Johnson (01:27): We were actually giving students all across the state of Nebraska opportunities to learn workforce skills through innovation in my previous job. It just so happened that my son Ben was our guinea pig. So, he got to do a lot of activities and challenges around that thought process. He was getting ready to go into electrical engineering at the University of Nebraska in Omaha.

We were just trying to give him opportunities to learn workforce skills. He started building a robot platform for a completely random purpose for a startup in Chicago. And he built this really cool robot that could follow any colored shirt, like through a factory, as they were capturing video about workflow efficiencies and those kinds of things.

That was built was freshman year in college, and the local farmers saw it, and one of our family friends and he saw that robot. He said, “Man, if you can build that thing, build me one to keep me and my kids out of a grain bin.” So, it started it was a challenge from a local farmer.

My son and I had never been inside a grain bin before we started, which has been actually a tremendous help for us. Because we've made absolutely no assumptions, we don't know enough about grain to make assumptions. So, it's hundreds upon hundreds of interviews and talking to farmers to get feedback about how to build this machine. So, it's something that our mission has become, “no boots in the grain.” That is our goal is that no one ever has to stick their boots in the grain to solve a problem or to maintain best practices of grain storage. And so that's what the challenge has been to build that machine, so people stay safe.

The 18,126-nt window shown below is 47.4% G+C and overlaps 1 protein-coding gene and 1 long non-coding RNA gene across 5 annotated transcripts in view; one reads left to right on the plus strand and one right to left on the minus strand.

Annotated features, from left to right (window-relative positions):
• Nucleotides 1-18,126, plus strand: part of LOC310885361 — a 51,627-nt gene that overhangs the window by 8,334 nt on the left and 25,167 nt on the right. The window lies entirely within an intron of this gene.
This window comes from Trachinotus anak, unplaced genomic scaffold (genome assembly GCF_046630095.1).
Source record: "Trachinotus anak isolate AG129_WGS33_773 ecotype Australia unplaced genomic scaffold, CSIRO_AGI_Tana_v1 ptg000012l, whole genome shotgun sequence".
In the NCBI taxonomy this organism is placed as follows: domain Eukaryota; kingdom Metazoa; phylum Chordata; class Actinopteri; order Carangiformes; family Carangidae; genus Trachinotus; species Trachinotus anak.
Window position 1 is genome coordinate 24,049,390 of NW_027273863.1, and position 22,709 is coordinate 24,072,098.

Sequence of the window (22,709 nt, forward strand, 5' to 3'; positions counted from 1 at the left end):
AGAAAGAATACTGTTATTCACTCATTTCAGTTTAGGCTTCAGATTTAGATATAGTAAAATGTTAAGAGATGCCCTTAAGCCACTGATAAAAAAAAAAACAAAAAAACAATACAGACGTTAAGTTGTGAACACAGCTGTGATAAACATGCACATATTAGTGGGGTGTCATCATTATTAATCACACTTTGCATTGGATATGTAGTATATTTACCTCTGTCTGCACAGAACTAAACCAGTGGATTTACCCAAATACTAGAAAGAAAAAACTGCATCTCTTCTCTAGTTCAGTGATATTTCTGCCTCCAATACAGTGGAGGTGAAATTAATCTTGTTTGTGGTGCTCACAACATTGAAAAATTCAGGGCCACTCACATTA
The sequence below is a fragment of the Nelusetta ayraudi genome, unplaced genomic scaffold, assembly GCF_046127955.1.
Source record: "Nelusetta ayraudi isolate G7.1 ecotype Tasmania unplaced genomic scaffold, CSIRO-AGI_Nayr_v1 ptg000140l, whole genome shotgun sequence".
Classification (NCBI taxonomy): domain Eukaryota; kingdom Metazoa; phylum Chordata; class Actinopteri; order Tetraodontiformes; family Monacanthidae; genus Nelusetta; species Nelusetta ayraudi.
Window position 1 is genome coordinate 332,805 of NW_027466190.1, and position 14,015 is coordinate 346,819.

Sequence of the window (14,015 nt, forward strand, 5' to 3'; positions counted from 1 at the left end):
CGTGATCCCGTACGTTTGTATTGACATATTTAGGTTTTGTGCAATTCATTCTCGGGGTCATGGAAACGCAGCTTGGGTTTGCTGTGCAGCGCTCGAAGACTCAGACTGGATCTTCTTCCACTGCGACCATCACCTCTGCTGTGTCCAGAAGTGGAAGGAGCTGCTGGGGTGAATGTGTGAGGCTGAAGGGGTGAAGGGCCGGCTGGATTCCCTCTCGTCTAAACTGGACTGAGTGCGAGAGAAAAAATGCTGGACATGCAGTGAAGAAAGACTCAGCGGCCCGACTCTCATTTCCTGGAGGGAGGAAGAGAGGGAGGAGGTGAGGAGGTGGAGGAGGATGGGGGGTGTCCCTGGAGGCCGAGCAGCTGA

Kilger (03:29): Yeah, that's insane that you kind of came at it from this outsider's perspective. Which is always nice, especially since you have your own expertise to bring in, but you said you interviewed a bunch of people to kind of figure out what the conditions were like and what the industry needed. Then, how did you go about that? Did you just go up to your local farmers and kind of be like, “Hey, what's going on? Can I talk to you about bin safety? How did that work?”